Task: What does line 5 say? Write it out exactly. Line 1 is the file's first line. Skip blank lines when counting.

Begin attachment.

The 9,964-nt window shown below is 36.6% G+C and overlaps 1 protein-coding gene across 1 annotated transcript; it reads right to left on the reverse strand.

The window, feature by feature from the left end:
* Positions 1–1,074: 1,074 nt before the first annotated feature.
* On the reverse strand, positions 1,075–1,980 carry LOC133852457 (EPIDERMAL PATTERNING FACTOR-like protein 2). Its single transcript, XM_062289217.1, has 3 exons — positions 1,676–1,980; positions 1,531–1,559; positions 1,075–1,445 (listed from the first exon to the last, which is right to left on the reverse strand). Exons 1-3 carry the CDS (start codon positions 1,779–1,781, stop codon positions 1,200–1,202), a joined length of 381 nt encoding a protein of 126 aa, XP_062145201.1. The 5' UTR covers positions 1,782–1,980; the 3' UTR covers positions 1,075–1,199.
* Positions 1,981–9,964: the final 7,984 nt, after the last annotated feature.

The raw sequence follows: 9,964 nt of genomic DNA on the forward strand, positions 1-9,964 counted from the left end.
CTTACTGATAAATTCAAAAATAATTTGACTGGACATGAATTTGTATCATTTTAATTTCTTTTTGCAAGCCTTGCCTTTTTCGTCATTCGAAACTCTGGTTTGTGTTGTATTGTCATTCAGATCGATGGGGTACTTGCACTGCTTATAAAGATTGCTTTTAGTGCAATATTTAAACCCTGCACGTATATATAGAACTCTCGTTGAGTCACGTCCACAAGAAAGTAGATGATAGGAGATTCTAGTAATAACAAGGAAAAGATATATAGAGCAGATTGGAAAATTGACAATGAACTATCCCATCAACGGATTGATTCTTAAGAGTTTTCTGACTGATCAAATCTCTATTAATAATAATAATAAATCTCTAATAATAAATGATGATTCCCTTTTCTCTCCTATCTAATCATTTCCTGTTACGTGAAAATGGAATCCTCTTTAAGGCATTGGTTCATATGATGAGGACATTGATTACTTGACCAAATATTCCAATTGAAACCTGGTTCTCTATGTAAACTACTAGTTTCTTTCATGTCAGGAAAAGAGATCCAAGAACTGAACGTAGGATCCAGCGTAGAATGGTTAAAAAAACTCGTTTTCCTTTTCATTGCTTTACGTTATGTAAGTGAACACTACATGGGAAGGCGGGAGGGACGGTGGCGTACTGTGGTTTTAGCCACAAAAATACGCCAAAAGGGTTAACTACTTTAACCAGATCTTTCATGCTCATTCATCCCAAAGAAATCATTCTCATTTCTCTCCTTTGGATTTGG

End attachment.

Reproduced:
* Positions 1,981–9,964: the final 7,984 nt, after the last annotated feature.